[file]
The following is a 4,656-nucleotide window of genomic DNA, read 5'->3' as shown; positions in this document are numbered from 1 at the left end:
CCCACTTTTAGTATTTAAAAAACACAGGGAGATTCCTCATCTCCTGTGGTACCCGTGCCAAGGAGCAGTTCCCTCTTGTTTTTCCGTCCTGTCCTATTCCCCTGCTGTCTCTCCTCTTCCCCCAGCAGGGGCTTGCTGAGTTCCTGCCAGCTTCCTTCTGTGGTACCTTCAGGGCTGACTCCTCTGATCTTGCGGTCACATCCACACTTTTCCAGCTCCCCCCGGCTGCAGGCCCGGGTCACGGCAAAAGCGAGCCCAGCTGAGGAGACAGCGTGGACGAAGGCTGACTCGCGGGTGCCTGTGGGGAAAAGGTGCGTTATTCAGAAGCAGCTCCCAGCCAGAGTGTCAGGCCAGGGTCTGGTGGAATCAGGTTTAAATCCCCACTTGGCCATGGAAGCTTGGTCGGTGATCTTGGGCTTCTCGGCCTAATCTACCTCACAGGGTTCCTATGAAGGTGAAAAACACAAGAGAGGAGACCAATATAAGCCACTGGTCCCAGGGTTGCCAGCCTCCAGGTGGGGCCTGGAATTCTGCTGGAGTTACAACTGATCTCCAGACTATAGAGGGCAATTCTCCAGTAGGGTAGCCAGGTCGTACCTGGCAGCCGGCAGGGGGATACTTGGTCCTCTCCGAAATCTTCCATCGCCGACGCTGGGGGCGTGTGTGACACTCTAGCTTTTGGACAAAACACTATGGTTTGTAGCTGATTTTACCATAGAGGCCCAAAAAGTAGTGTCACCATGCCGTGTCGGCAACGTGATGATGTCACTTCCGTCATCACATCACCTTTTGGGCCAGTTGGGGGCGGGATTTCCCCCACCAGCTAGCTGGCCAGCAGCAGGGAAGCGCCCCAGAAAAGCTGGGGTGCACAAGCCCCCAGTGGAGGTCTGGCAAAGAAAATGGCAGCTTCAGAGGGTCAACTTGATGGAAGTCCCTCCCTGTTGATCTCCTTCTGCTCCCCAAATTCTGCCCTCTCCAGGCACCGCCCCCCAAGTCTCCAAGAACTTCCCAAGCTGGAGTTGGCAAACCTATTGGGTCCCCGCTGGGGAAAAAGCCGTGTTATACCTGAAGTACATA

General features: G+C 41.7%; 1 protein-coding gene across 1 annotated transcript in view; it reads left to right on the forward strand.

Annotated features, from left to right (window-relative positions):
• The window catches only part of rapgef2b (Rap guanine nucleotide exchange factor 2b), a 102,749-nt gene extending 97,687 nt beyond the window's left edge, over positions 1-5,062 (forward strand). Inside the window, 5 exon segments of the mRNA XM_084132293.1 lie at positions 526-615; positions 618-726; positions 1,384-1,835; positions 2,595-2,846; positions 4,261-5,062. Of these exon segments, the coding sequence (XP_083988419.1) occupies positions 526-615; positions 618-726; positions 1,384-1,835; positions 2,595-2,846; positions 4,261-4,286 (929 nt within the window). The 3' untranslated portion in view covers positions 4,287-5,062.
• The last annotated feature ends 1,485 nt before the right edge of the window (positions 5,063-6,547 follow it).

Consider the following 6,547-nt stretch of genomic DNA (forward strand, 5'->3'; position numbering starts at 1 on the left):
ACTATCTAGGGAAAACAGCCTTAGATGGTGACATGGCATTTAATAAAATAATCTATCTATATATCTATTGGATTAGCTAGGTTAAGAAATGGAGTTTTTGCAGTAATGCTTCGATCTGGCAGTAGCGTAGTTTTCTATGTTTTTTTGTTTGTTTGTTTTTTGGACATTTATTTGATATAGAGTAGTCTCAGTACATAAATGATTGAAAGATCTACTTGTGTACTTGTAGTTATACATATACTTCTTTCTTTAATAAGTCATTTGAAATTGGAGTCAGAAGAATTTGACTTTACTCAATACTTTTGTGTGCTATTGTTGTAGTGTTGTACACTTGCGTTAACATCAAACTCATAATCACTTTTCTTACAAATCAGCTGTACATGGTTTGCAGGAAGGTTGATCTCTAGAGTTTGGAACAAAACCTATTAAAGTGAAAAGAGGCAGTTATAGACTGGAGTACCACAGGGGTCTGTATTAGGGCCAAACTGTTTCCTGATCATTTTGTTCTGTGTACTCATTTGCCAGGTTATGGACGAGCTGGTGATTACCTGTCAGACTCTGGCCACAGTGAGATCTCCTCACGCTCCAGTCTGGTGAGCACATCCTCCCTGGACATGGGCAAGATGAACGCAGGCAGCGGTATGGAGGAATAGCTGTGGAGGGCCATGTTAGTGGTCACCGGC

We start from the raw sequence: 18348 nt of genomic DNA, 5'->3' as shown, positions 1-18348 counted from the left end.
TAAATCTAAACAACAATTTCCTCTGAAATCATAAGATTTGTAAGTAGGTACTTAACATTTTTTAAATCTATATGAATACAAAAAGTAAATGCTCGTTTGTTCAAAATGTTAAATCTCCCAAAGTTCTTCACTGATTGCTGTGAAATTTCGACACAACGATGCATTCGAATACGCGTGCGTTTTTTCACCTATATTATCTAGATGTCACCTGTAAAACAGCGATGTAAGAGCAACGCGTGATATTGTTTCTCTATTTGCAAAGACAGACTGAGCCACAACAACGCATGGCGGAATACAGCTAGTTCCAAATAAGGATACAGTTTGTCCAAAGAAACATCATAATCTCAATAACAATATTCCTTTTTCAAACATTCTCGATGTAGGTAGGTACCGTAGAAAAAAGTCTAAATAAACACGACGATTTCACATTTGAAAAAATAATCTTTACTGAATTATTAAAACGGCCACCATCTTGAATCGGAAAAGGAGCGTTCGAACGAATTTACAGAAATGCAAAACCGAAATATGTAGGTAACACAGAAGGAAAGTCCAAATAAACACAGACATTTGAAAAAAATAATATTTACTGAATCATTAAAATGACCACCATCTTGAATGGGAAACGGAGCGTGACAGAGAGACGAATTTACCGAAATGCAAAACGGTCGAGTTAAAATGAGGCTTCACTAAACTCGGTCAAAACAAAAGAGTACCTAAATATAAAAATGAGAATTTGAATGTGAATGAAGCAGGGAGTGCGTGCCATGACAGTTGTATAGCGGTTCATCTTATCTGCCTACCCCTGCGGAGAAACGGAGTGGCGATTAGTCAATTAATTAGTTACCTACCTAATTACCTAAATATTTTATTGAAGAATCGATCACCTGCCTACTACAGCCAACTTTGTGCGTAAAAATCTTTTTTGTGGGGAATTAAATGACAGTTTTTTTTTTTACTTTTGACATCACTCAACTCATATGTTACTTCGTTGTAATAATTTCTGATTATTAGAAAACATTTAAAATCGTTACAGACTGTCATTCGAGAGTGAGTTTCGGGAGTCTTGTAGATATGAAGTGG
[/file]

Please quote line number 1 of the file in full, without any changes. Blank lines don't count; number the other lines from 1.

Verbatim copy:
The following is a 4,656-nucleotide window of genomic DNA, read 5'->3' as shown; positions in this document are numbered from 1 at the left end: